A Passion for Putting Things Together

The transparent glass façade of the new Levine Hall makes a striking impression on the viewer, but the very first thought that comes to mind on seeing the building is: “How did they fit that there?”

The 48,000-square-foot, six-story home for the Department of Computer and Information Science, dedicated last April, sits on space formerly occupied by a service and parking zone tucked in among the School of Engineering’s Towne Building and Graduate Research Wing (GRW) and the English Department’s Bennett Hall. Named for Melvin J. Levine W’46 and his wife Claire, who donated $5 million toward the $15.5 million pricetag, Levine Hall physically and symbolically links the engineering buildings, and also creates a new campus vista by opening Chancellor Walk, previously used for parking, as the main entrance from 34th Street and landscaping the surrounding area. A second entrance was created on the Walnut Street side, where Levine joins with GRW.

The building features a double-height entrance lobby and a 150-seat auditorium, department and faculty offices, and lab and meeting space. The floor heights are 14 feet, which, along with some modest ramping, made it possible to link the differing floorplates of the three buildings. The project also included construction of a “cyber-lounge” in the former garage of the Towne Building, and creation of a new courtyard between Levine and the new bioengineering building, Skirkanich Hall, to be constructed on the 33rd Street side.

Levine Hall is the first building on campus to be designed by Kieran-Timberlake Associates LLP, the Phila-delphia-based architecture firm headed by Stephen Kieran GAr’76 and James Timberlake GAr’77, who also teach a final-semester design laboratory for master’s students in architecture in the School of Design. In its emphasis on knitting together disparate elements, its mixing of materials and textures, and its use of innovative building technology —the glass curtain-wall is exceptionally energy-efficient and was pre-assembled off-site for ease of construction—Levine Hall is representative of an architectural practice in which, as Kieran puts it, “we are as much mechanics as conceptual thinkers, or even more so.”

The area of campus in which Levine is located is a designated historic district, notes Timberlake, requiring design review by both the Philadelphia and state historic preservation commissions as well as Penn officials. The Towne Building dates from 1906 and GRW from 1967; Bennett Hall was built in 1925, the Moore School building, also nearby, was constructed in 1912 and altered in 1926. (Pender Labs, another 1960s-era structure, has been demolished for Skirkanich Hall).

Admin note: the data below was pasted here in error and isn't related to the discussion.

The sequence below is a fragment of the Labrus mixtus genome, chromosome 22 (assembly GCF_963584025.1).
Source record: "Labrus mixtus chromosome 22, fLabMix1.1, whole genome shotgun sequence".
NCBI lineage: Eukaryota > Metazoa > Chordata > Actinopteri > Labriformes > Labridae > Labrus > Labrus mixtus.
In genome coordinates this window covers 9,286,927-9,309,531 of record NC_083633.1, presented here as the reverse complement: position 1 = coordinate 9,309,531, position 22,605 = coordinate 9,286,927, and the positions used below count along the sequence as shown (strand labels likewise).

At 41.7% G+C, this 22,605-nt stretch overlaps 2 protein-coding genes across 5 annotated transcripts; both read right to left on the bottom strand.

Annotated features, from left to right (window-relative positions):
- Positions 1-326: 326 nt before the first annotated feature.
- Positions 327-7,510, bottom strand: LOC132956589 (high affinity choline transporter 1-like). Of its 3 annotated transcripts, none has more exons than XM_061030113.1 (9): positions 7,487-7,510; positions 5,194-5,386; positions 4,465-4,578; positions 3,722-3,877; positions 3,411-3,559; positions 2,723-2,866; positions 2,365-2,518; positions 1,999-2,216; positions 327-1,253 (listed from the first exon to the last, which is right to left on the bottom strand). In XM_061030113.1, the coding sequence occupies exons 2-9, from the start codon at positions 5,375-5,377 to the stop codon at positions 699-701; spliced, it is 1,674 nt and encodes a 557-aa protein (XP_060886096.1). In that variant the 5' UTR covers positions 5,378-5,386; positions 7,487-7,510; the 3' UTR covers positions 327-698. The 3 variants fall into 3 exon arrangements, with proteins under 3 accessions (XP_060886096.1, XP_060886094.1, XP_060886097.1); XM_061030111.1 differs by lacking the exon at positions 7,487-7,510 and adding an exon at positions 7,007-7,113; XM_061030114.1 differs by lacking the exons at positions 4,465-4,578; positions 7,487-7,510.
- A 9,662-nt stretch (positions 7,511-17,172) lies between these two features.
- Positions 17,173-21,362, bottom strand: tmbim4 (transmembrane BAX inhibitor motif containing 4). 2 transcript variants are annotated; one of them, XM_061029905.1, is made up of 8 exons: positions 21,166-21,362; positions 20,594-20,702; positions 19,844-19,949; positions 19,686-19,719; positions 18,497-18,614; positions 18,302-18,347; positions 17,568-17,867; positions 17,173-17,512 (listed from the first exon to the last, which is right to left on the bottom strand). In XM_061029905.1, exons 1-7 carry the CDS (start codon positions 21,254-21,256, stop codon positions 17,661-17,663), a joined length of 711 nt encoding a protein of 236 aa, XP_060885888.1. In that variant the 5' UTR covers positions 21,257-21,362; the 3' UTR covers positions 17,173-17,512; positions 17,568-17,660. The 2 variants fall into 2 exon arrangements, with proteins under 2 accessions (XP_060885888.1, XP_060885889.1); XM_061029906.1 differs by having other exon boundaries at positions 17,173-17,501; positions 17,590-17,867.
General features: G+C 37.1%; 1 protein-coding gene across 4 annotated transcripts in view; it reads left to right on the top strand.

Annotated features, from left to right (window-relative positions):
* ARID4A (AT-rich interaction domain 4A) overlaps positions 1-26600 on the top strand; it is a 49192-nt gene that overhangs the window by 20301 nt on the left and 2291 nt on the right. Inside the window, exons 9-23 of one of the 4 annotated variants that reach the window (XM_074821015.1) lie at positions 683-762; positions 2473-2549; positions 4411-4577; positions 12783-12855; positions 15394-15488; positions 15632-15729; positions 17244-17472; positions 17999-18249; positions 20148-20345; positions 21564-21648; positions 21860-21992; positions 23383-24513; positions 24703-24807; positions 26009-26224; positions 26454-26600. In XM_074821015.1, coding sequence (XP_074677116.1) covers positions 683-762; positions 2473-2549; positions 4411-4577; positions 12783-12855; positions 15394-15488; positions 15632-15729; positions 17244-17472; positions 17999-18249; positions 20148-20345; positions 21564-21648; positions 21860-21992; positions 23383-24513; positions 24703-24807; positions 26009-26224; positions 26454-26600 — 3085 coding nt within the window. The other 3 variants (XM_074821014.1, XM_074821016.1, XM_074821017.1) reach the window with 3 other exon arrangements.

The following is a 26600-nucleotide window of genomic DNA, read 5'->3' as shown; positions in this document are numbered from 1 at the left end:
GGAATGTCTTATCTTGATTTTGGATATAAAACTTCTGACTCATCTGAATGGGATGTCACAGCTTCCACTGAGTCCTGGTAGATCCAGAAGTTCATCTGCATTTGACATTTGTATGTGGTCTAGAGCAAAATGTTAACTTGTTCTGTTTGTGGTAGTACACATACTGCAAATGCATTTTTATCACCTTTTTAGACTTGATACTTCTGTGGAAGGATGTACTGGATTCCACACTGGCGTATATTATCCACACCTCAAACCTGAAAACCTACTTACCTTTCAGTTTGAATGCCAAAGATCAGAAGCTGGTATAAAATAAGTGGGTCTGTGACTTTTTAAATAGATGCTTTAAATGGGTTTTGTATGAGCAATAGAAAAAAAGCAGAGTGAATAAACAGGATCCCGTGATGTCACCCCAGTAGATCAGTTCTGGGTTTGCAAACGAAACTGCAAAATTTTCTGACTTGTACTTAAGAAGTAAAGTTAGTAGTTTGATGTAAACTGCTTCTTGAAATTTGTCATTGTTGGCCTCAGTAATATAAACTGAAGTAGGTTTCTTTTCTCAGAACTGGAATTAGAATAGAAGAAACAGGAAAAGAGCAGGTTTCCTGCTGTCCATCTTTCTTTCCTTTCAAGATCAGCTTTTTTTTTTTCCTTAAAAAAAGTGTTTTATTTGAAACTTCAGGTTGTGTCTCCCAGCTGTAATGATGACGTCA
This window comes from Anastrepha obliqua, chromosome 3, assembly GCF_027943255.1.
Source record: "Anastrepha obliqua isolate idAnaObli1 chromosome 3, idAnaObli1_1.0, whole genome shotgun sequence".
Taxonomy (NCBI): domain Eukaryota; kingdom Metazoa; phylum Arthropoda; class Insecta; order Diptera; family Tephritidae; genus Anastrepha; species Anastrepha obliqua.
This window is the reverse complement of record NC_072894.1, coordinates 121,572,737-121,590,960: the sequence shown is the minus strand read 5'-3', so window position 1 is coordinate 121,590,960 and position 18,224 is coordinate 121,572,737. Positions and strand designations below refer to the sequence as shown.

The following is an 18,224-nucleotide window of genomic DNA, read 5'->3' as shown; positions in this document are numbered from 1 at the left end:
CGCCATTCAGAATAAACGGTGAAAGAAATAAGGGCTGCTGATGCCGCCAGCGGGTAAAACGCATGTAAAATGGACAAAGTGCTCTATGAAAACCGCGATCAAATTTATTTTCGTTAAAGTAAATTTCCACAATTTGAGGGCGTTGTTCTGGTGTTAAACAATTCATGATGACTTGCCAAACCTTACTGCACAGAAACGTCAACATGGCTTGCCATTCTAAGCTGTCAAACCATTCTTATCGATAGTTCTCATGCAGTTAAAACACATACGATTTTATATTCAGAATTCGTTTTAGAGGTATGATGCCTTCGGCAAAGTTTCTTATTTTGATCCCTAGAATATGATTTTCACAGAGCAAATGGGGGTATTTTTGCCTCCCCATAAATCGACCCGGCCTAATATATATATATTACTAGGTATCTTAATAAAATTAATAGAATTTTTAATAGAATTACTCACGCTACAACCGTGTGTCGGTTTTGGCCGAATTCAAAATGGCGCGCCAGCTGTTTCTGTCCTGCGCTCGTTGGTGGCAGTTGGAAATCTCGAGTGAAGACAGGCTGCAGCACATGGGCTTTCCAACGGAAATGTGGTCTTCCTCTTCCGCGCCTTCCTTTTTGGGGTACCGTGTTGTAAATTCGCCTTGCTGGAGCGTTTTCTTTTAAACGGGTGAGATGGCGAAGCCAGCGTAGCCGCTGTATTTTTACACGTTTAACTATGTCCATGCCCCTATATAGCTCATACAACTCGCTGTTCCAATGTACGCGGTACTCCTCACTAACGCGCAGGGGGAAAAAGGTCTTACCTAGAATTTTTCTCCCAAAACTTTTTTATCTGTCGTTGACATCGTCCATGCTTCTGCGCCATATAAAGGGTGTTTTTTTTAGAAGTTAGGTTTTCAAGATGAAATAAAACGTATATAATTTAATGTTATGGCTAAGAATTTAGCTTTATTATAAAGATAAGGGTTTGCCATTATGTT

Faced with such a varied building context, the best way for a new structure to fit is often to “refuse the choice” of imitating one style or another, “but do something that seams the existing pieces together,” says Kieran. “We very much think that Levine Hall does that.”

For example, at the corner where Levine and Towne meet, masonry blocks alternate with the glass windows in a zipper-like pattern to “join the new Levine building back into Towne without imitating it,” he says. “Then the glass wall slides back toward GRW, which is itself a glass building.”

Kieran and Timberlake praise Penn’s administration, and especially Engineering Dean Eduardo Glandt GCh’75 Gr’77, for a willingness to “press the envelope” in terms of the building’s design. The dean, says Timberlake, “didn’t express a desire for a glass building, but he did express the desire to have people understand what engineering was in the 21st century and to be able to understand that from without as well as from within” the building—which was also in keeping with the University’s general emphasis on turning its “face” back toward the community, rather than looking inward.

The need for openness meant that the glass wall had to be as transparent as possible, and not just a “shiny brick building,” Timberlake adds. But that goal seemed at odds with another critical concern—controlling energy costs efficiently. The conventional way for managing heat and light in glass buildings in the United States is to use tinted or reflective glass, which Kieran compares to “having a conversation with somebody who’s wearing sunglasses.”

To meet both goals, the designers turned to a ventilated curtain-wall system that had been used in about 40 buildings in Europe, but never before in the U.S. “This is a really good energy-management system for the building. It uses energy responsibly, and is extremely comfortable at 100 degrees or 10 degrees,” says Kieran. Though more expensive initially, it should save money over time in energy costs.

The system consists of a double-glazed glass unit on the exterior and an interior single-glazed glass unit in an aluminum frame, with air continuously ventilated through the cavity between them to maintain temperature. Electronically controlled blinds also hang within the cavity. The units arrived pre-tested and pre-assembled, and were basically hoisted up and “snapped” onto the building frame by a team of a half-dozen workers.

School of Design Dean Gary Hack praises Levine Hall on both technological and aesthetic grounds. “It restores the idea that we can do things which are at the cutting edge and which are exploring new technologies in our buildings,” he says. The curtain-wall system is “a really innovative way of handling the exterior of a building.” Hack calls it “very nice and very sophisticated building” that is also “extraordinarily important in the way that it connects all the pieces of the engineering campus together.”

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2003 The Pennsylvania Gazette
Last modified 11/04/03

A Passion for Putting Things Together
By John Prendergast
Portrait by Greg Benson
All other photos courtesy of KieranTimberlake Associates LLP

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